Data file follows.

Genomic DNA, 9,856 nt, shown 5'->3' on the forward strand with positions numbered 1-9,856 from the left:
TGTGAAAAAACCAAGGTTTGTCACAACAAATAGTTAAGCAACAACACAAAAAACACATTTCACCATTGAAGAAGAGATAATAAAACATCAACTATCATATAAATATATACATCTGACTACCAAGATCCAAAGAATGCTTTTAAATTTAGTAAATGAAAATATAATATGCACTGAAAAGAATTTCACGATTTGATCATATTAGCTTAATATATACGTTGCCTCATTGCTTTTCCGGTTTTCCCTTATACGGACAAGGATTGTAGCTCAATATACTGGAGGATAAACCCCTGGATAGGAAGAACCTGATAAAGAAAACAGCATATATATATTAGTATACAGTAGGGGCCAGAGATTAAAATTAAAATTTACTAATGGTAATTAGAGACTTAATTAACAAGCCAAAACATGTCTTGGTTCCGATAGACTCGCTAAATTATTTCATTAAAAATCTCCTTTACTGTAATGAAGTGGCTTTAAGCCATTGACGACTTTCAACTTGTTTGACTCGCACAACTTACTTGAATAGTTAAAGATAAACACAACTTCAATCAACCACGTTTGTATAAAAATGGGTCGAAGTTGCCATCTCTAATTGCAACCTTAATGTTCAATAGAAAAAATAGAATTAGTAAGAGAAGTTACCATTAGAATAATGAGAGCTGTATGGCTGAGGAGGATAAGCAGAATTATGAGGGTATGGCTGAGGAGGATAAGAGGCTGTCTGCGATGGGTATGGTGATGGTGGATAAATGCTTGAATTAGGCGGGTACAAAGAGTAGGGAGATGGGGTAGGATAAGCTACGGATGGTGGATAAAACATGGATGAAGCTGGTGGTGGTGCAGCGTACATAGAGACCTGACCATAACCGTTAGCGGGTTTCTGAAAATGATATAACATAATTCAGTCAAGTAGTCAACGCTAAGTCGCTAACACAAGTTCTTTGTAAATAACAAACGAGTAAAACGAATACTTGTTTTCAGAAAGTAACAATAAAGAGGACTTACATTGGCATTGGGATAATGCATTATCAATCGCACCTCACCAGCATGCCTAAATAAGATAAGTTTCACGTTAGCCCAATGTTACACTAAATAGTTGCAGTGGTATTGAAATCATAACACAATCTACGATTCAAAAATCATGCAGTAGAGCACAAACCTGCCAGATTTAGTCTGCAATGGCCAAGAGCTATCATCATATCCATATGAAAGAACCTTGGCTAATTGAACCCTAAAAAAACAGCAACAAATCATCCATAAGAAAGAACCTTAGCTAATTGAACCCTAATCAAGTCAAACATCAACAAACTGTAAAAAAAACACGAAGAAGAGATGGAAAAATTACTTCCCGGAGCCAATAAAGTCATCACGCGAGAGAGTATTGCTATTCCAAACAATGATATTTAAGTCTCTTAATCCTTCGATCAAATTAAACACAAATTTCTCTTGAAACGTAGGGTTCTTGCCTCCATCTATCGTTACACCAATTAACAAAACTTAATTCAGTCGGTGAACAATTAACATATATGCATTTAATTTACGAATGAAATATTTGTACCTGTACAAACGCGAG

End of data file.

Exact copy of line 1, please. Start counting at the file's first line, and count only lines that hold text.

Genomic DNA, 9,856 nt, shown 5'->3' on the forward strand with positions numbered 1-9,856 from the left: